- BS Business Administration 1974
After graduating from Michigan Tech in 1974, a fortunate incident altered the trajectory of Dave Bernard’s career before it started. “I was set to interview with the accounting department at Kimberly-Clark,” he says, “and just three days before, they called to say the position was filled, but they could offer me a spot as a tax analyst. I took the job and never looked back.”
Highlights from Dave’s 36-year career include serving as chief tax officer and vice president for taxes for Kimberly-Clark beginning in 1996, where he was responsible for global tax management, tax planning, tax defense and talent development. In 2003, Dave was named vice president for taxes and real estate, and his responsibilities expanded to include the management of all Kimberly-Clark office facilities, real-estate transactions, and tax-credit real estate investments.
In the Kimberly-Clark tax department, Bernard found a surprisingly active professional environment. “Contrary to popular belief, taxes are an incredibly dynamic, fluid area,” he says. “New laws are enacted every year, and interpretations vary depending on the administration in power, so you always have to be on your toes. My job required me to stay current with policy changes in Washington, DC, and across the world.”
Bernard’s thirty-six-year career illustrates an impressive level of commitment, dedication, and focus that impacted not only Kimberly-Clark but the larger world of corporate taxes. Bernard rose from the lowest position in the tax department of Kimberly-Clark to the highest, serving in roles including chief tax officer and vice president for taxes. He was responsible for tax management, tax strategies, risk management, and talent development, and was involved in the resolution of countless complex negotiations with the IRS Office of Appeals and the Department of Justice. In 2005, Bernard was named the vice president for taxes and real estate, and his responsibilities were expanded to include the management of all Kimberly-Clark office facilities, real-estate transactions, and tax-credit real estate investments.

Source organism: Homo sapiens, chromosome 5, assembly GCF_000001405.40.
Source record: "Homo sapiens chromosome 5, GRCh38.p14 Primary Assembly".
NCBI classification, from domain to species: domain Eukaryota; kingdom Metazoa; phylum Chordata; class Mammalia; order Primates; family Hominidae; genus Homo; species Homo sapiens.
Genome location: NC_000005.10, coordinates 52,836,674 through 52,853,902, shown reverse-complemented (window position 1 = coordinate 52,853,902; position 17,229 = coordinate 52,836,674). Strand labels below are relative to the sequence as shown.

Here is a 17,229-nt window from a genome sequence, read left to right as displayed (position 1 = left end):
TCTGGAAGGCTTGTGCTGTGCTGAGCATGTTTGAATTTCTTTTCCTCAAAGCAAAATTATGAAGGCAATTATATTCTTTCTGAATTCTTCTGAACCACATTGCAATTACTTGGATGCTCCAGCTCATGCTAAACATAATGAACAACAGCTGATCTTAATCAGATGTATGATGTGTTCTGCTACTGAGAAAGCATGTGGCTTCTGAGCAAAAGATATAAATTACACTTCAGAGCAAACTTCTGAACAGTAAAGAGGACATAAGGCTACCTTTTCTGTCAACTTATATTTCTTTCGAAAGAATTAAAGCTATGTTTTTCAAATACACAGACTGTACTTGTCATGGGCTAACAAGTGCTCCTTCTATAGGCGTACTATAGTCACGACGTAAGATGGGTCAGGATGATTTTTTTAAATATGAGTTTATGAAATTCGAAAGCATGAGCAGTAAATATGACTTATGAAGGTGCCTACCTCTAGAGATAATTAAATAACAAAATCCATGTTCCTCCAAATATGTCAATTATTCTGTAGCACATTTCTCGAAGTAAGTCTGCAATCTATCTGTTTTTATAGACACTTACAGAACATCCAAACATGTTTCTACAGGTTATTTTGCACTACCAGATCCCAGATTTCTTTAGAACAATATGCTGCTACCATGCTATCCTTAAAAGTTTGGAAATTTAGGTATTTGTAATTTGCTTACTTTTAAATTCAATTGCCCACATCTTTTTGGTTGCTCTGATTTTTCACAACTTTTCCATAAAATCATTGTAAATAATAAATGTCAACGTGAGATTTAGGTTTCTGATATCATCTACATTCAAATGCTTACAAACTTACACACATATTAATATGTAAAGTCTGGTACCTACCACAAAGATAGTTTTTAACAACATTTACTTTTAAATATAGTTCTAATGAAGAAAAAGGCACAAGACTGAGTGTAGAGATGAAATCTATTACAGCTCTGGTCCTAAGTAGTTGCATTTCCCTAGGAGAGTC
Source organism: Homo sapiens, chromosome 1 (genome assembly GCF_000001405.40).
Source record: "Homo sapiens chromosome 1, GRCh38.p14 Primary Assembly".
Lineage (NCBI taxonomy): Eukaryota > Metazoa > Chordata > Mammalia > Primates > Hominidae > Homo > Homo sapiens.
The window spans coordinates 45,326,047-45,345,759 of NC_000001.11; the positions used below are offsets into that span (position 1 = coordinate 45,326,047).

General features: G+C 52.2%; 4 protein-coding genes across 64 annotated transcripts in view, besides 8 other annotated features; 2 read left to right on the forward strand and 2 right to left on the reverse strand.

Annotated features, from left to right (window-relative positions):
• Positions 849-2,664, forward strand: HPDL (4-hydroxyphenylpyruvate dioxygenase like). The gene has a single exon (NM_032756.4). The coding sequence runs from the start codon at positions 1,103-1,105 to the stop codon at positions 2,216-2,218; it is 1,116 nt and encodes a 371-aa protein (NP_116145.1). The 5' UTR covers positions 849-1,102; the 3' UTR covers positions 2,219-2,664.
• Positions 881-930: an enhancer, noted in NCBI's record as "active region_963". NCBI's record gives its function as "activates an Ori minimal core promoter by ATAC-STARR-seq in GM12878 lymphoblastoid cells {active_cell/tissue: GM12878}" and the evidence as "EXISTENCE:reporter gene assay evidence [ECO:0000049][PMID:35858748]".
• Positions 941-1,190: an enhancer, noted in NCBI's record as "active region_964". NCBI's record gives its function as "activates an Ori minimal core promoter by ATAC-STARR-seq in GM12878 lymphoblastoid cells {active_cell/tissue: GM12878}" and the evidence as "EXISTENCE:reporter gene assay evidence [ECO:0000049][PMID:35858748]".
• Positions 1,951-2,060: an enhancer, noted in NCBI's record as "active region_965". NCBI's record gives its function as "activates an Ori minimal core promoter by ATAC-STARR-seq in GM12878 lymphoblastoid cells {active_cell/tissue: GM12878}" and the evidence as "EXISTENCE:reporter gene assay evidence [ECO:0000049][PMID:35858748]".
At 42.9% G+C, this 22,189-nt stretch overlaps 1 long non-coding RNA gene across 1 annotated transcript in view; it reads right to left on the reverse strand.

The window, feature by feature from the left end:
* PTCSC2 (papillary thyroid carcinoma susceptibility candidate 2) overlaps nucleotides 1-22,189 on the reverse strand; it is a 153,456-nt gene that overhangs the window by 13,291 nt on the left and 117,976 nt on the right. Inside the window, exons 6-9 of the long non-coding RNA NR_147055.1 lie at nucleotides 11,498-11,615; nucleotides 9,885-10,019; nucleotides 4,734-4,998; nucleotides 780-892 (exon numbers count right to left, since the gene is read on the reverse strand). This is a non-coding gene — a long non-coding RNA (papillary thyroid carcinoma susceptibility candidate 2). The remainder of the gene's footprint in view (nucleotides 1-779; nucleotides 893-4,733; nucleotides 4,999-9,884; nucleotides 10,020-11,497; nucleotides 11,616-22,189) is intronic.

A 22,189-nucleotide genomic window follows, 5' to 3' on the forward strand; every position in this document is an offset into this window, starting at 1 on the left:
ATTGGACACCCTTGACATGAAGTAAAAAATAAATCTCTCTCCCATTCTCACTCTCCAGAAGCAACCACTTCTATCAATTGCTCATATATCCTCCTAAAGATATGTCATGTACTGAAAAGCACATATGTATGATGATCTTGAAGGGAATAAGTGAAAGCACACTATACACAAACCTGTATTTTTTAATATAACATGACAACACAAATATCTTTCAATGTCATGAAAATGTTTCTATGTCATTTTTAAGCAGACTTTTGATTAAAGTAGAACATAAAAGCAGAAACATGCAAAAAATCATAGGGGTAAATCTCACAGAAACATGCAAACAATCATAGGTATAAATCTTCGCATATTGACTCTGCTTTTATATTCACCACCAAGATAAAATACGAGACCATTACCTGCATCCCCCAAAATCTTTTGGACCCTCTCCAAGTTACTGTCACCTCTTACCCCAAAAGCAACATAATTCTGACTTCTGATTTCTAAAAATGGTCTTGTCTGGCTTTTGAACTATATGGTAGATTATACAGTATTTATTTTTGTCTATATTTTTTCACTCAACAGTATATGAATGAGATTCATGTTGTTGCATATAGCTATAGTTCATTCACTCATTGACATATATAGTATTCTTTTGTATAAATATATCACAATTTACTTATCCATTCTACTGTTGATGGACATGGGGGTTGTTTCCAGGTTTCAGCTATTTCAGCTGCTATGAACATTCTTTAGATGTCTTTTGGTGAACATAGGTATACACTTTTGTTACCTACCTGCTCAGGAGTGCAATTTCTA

Bernard applied the same work ethic to his longtime participation in the Tax Executives Institute (TEI), a worldwide organization that aims to improve the standards of practice for tax professionals. Starting from a local chapter membership, Bernard moved up through the ranks to eventually become a member of the board of directors and the TEI international president in 2006–07.
Now retired from TEI and Kimberly-Clark, Bernard is not satisfied to simply rely on past successes. He continues to make an impact, both in the tax world and at Michigan Tech.
He provides corporate tax consulting for a variety of large enterprises and holds a government-appointed position on the IRS Advisory Council, which advises the IRS commissioner about efficient tax administration.
Bernard is also an active member of the School of Business and Economics Dean’s Advisory Council and welcomes the chance to give back. “As a Houghton native, Michigan Tech has a special place in my heart,” he says. “The problem-solving skills I developed there have served me well throughout my career, and I am honored to help the University continue to provide quality education.”